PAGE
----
I had an interesting conversation on this with a Duke law teacher one time, and his best answer was “thankfully, every state has a Constitution that provides a way that these types of issues will never happen.”

  3. Word says:

    (PS: I really do not consider Social Conservatives to be true conservatives),

    Sad that you would define what is and is not a conservative. I personally believe that social issues are NOT of prime importance in politics for a party to run on but they are a part of each person who makes up that party. Be they right or left. Democrats, Republicans or libertarians. Social issues define us and make us who we are whether you agree or disagree with our moral compass.

    You rarely say anything at this blog that I take exception with but this was something that I found blinking like a neon sign. That doesnt mean I will stop reading you blog or stop commenting but wow I was sure surprised at this.

  4. I would have been better served to expand on that in terms of following the American conservative model, Word. American conservatism is based on classical liberalism which has at its core that government should stay out of people’s lives as much as possible, what is called the Moral Core. With classical conservatism government is heavily involved in the moral core, much like they practice in Europe.

    There’s nothing wrong with moral positions, but I have a hard time with politicians pushing their morality on me. I don’t like it when any politician does it.

    That’s the short answer, since I’m doing this on my Droid.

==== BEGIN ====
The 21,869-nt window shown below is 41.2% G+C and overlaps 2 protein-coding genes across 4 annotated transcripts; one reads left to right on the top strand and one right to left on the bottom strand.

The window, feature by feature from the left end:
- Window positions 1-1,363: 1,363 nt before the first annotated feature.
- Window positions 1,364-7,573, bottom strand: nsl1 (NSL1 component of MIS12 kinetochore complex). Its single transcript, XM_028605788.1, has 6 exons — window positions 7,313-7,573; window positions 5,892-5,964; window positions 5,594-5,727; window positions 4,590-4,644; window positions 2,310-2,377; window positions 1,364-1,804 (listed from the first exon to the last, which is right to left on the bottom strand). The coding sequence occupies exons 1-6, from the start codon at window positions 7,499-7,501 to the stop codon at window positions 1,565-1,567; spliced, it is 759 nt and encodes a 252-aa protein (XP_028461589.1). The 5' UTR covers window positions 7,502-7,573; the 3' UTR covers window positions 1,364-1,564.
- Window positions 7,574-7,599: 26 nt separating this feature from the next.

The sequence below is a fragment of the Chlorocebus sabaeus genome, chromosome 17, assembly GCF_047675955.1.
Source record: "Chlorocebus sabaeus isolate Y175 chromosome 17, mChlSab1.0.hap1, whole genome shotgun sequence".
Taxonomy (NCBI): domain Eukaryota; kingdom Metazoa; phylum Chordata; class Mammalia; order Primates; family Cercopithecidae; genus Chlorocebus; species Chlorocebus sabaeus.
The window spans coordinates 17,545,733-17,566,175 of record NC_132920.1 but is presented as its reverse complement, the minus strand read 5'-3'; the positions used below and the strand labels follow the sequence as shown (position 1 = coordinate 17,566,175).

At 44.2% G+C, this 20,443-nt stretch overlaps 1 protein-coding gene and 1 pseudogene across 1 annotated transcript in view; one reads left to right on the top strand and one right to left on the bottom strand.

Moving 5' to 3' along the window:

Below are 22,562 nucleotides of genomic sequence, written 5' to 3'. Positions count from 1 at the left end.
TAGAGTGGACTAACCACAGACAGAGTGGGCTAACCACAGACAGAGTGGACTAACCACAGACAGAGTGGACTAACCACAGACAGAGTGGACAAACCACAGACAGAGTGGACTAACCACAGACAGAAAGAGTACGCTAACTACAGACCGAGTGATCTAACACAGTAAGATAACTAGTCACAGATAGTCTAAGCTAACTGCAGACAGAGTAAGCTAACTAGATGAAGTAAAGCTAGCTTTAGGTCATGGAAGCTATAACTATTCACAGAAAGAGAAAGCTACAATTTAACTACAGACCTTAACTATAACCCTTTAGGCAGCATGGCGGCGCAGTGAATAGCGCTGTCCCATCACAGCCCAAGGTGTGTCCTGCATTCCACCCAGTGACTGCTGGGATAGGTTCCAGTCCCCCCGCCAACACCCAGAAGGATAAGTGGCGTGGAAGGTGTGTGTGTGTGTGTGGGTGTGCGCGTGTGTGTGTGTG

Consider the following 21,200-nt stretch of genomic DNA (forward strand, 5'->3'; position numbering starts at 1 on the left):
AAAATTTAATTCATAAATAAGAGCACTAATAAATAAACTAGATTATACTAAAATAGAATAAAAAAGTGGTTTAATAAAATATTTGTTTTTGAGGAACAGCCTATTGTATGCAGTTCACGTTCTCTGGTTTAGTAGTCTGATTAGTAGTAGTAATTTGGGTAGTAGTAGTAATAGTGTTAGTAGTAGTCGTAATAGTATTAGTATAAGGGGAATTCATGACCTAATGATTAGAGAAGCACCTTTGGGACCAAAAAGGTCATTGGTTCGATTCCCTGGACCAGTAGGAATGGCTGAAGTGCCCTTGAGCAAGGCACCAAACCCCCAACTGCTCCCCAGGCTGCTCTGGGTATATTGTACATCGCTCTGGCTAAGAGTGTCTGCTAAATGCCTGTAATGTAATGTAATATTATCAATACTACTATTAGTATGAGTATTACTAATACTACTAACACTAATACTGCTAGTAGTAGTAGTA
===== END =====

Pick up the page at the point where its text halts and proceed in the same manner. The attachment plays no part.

5. Adobe Walls says:

    The charge that social conservative are not true conservatives is overly broad. Socially conservative big government Republicans for example are not true conservative.
    The point of my comment above was that by emphasising fiscal conservatism those who feel strongly about socially conservative issues will make more progress in the end. By leading with the So-Con foot, conservatives lose the ears of many independents. By getting the chance to prove fiscally conservative principles create a better economic life for everybody they also get to show that they are not crazy.
    There are many who refuse to listen to anything any conservative says on any topic if they are pro-life. The fact of the matter is that the ability to limit access to abortion is largely limited stopping the government from financing it. Pro-choice voters appose pro-life candidates because of their stance on that one issue despite the limits to their ability to actually ban abortion.

  6. Excellent points, Adobe.

    I’ve got a long response in my head regarding that and as to what captain wrote, too much for Droid typing. I’ll try and do it when I get home.

  7. captainfish says:

    You sure there’s room in that head Teach?!?! har! Since today’s smart phones make us more stupidier and leed to decreasediing brain poweres.

    Ok. In general, during a time like now, a time of GREAT economic distress, conservatives and Republicans in general should push more loudly the idea of fiscal constraints. Make their economic policy firstmost.